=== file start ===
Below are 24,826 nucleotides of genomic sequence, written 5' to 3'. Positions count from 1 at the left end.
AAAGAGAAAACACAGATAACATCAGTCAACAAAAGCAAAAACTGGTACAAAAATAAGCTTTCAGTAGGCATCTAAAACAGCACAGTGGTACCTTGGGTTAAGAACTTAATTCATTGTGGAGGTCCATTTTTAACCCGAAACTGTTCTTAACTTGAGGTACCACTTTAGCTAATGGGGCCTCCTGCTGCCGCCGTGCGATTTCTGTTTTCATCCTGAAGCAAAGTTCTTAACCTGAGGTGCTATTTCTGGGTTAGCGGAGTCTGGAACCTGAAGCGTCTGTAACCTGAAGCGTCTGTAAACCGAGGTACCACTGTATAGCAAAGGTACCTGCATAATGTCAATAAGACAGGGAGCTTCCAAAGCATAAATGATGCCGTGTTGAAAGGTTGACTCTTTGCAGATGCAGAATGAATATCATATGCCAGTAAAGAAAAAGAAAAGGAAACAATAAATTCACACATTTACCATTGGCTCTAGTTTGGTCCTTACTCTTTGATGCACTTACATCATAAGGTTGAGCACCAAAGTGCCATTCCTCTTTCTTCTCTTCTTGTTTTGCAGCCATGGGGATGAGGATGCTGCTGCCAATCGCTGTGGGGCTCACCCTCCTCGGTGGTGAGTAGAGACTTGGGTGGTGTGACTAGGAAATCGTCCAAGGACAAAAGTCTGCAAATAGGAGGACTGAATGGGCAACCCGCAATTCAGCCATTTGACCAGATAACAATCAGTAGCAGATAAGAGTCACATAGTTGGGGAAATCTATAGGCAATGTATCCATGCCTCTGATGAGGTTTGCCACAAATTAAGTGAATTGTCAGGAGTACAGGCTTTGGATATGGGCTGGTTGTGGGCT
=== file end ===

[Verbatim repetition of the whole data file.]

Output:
Below are 24,826 nucleotides of genomic sequence, written 5' to 3'. Positions count from 1 at the left end.
AAAGAGAAAACACAGATAACATCAGTCAACAAAAGCAAAAACTGGTACAAAAATAAGCTTTCAGTAGGCATCTAAAACAGCACAGTGGTACCTTGGGTTAAGAACTTAATTCATTGTGGAGGTCCATTTTTAACCCGAAACTGTTCTTAACTTGAGGTACCACTTTAGCTAATGGGGCCTCCTGCTGCCGCCGTGCGATTTCTGTTTTCATCCTGAAGCAAAGTTCTTAACCTGAGGTGCTATTTCTGGGTTAGCGGAGTCTGGAACCTGAAGCGTCTGTAACCTGAAGCGTCTGTAAACCGAGGTACCACTGTATAGCAAAGGTACCTGCATAATGTCAATAAGACAGGGAGCTTCCAAAGCATAAATGATGCCGTGTTGAAAGGTTGACTCTTTGCAGATGCAGAATGAATATCATATGCCAGTAAAGAAAAAGAAAAGGAAACAATAAATTCACACATTTACCATTGGCTCTAGTTTGGTCCTTACTCTTTGATGCACTTACATCATAAGGTTGAGCACCAAAGTGCCATTCCTCTTTCTTCTCTTCTTGTTTTGCAGCCATGGGGATGAGGATGCTGCTGCCAATCGCTGTGGGGCTCACCCTCCTCGGTGGTGAGTAGAGACTTGGGTGGTGTGACTAGGAAATCGTCCAAGGACAAAAGTCTGCAAATAGGAGGACTGAATGGGCAACCCGCAATTCAGCCATTTGACCAGATAACAATCAGTAGCAGATAAGAGTCACATAGTTGGGGAAATCTATAGGCAATGTATCCATGCCTCTGATGAGGTTTGCCACAAATTAAGTGAATTGTCAGGAGTACAGGCTTTGGATATGGGCTGGTTGTGGGCT